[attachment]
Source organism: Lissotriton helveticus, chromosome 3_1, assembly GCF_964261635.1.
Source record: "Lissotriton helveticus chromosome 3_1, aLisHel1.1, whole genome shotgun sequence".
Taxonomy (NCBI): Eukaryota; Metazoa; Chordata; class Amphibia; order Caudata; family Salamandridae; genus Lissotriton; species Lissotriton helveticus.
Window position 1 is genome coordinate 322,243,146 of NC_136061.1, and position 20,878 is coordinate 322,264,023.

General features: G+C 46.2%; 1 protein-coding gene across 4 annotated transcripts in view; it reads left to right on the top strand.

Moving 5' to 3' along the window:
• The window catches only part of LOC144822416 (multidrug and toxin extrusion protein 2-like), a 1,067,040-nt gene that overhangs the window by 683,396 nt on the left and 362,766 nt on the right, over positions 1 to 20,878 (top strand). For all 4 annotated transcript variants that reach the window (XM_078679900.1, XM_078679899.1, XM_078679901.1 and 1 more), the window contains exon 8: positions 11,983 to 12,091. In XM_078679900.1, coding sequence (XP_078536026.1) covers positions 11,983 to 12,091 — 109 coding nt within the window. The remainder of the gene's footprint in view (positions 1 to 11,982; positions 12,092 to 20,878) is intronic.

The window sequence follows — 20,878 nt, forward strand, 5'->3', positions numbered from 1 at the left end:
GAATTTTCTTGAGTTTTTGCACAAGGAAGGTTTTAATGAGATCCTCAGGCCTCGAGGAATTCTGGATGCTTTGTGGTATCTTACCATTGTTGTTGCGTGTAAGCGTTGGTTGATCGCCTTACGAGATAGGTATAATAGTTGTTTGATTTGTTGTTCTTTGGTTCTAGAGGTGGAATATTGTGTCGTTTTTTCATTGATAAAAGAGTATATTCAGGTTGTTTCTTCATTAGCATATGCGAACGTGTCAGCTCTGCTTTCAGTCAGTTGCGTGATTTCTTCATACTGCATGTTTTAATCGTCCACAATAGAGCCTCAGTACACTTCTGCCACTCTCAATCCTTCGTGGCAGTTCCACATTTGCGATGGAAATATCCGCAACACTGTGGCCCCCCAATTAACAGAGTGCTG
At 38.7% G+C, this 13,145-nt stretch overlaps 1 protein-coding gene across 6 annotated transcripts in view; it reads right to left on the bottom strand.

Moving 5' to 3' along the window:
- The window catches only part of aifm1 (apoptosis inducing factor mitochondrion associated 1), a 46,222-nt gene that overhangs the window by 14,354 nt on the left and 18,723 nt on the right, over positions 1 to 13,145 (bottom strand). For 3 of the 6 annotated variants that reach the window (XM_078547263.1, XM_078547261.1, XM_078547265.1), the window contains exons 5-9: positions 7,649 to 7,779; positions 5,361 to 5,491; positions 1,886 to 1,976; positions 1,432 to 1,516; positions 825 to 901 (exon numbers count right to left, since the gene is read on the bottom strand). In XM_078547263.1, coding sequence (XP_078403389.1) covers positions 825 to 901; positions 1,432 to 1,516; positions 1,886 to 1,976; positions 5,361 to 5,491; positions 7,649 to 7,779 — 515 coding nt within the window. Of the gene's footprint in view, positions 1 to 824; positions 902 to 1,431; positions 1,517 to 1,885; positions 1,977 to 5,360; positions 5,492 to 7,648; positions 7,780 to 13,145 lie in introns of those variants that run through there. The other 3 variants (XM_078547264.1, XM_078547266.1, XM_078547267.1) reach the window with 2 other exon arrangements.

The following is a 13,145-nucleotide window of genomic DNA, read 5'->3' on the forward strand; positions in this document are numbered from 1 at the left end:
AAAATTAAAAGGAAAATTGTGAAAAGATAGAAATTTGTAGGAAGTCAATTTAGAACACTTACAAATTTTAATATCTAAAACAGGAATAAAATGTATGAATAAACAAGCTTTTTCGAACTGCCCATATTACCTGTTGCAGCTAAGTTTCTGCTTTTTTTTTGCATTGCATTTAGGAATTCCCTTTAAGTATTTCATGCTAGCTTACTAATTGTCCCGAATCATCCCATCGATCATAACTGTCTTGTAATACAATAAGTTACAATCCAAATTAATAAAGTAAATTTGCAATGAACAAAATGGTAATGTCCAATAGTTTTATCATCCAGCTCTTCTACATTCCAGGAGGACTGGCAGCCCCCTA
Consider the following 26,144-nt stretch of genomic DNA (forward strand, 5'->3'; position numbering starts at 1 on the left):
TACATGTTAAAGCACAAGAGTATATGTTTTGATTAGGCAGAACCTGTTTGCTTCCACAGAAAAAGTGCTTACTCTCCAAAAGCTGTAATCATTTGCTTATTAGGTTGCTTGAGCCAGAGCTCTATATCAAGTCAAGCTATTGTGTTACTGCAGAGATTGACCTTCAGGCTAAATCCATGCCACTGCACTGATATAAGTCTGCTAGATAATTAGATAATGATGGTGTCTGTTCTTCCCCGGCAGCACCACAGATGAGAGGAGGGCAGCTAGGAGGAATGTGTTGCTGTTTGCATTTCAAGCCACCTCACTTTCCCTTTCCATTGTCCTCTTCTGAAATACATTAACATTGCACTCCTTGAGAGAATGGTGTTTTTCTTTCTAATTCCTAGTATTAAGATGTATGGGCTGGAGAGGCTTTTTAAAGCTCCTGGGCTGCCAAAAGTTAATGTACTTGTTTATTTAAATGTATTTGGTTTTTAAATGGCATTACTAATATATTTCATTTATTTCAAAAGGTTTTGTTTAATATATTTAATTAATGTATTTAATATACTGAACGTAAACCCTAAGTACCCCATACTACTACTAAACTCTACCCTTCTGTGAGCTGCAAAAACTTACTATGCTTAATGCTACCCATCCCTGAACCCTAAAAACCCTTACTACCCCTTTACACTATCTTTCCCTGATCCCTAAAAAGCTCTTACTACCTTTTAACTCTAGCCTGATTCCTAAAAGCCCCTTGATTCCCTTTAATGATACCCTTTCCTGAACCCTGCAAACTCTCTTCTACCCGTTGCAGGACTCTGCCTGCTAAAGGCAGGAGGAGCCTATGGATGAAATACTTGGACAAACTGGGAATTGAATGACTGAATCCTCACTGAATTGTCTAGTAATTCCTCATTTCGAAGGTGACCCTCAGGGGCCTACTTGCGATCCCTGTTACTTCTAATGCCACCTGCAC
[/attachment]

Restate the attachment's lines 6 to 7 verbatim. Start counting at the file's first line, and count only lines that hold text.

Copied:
Moving 5' to 3' along the window:
• The window catches only part of LOC144822416 (multidrug and toxin extrusion protein 2-like), a 1,067,040-nt gene that overhangs the window by 683,396 nt on the left and 362,766 nt on the right, over positions 1 to 20,878 (top strand). For all 4 annotated transcript variants that reach the window (XM_078679900.1, XM_078679899.1, XM_078679901.1 and 1 more), the window contains exon 8: positions 11,983 to 12,091. In XM_078679900.1, coding sequence (XP_078536026.1) covers positions 11,983 to 12,091 — 109 coding nt within the window. The remainder of the gene's footprint in view (positions 1 to 11,982; positions 12,092 to 20,878) is intronic.